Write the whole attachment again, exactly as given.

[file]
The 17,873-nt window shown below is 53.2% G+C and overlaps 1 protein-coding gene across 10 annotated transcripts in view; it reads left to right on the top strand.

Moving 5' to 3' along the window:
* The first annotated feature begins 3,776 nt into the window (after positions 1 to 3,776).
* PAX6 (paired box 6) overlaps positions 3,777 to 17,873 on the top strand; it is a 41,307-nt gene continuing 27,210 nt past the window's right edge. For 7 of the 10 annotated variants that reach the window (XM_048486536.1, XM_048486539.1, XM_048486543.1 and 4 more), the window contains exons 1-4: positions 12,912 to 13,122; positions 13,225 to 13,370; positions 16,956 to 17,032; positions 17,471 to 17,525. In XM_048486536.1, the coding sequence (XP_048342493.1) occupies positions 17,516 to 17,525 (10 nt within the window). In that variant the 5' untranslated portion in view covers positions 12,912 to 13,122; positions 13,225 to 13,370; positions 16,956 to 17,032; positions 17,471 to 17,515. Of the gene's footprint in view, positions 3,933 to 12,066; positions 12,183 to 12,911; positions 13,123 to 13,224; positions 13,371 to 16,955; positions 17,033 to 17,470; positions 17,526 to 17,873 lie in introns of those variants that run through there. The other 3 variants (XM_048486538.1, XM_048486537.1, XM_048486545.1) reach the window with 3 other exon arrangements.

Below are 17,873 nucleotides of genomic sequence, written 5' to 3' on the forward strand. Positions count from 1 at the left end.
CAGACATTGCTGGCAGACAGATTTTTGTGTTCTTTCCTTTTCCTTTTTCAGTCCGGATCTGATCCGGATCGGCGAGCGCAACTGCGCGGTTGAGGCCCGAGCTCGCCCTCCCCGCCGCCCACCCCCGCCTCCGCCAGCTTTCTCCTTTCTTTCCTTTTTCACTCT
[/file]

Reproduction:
The 17,873-nt window shown below is 53.2% G+C and overlaps 1 protein-coding gene across 10 annotated transcripts in view; it reads left to right on the top strand.

Moving 5' to 3' along the window:
* The first annotated feature begins 3,776 nt into the window (after positions 1 to 3,776).
* PAX6 (paired box 6) overlaps positions 3,777 to 17,873 on the top strand; it is a 41,307-nt gene continuing 27,210 nt past the window's right edge. For 7 of the 10 annotated variants that reach the window (XM_048486536.1, XM_048486539.1, XM_048486543.1 and 4 more), the window contains exons 1-4: positions 12,912 to 13,122; positions 13,225 to 13,370; positions 16,956 to 17,032; positions 17,471 to 17,525. In XM_048486536.1, the coding sequence (XP_048342493.1) occupies positions 17,516 to 17,525 (10 nt within the window). In that variant the 5' untranslated portion in view covers positions 12,912 to 13,122; positions 13,225 to 13,370; positions 16,956 to 17,032; positions 17,471 to 17,515. Of the gene's footprint in view, positions 3,933 to 12,066; positions 12,183 to 12,911; positions 13,123 to 13,224; positions 13,371 to 16,955; positions 17,033 to 17,470; positions 17,526 to 17,873 lie in introns of those variants that run through there. The other 3 variants (XM_048486538.1, XM_048486537.1, XM_048486545.1) reach the window with 3 other exon arrangements.

Below are 17,873 nucleotides of genomic sequence, written 5' to 3' on the forward strand. Positions count from 1 at the left end.
CAGACATTGCTGGCAGACAGATTTTTGTGTTCTTTCCTTTTCCTTTTTCAGTCCGGATCTGATCCGGATCGGCGAGCGCAACTGCGCGGTTGAGGCCCGAGCTCGCCCTCCCCGCCGCCCACCCCCGCCTCCGCCAGCTTTCTCCTTTCTTTCCTTTTTCACTCT